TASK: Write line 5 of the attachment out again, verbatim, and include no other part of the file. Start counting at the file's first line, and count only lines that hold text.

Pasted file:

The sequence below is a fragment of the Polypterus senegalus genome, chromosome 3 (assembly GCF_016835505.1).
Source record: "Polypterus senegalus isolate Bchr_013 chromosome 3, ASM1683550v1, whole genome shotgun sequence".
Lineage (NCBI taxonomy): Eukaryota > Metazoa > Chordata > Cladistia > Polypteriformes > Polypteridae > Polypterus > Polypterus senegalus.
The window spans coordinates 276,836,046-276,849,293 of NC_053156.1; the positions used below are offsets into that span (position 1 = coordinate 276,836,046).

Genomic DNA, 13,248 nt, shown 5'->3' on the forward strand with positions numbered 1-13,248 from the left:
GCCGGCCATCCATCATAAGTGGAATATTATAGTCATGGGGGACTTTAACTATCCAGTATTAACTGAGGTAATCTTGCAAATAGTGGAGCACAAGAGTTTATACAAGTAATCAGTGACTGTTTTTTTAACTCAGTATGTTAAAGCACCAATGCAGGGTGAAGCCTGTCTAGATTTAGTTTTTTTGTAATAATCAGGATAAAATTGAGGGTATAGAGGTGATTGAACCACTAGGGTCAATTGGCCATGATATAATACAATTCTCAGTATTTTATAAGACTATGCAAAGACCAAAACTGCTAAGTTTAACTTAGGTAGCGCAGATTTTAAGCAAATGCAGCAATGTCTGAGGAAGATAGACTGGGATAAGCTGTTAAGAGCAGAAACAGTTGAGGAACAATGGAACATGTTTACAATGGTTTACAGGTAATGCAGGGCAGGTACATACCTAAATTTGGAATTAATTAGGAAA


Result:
Genomic DNA, 13,248 nt, shown 5'->3' on the forward strand with positions numbered 1-13,248 from the left: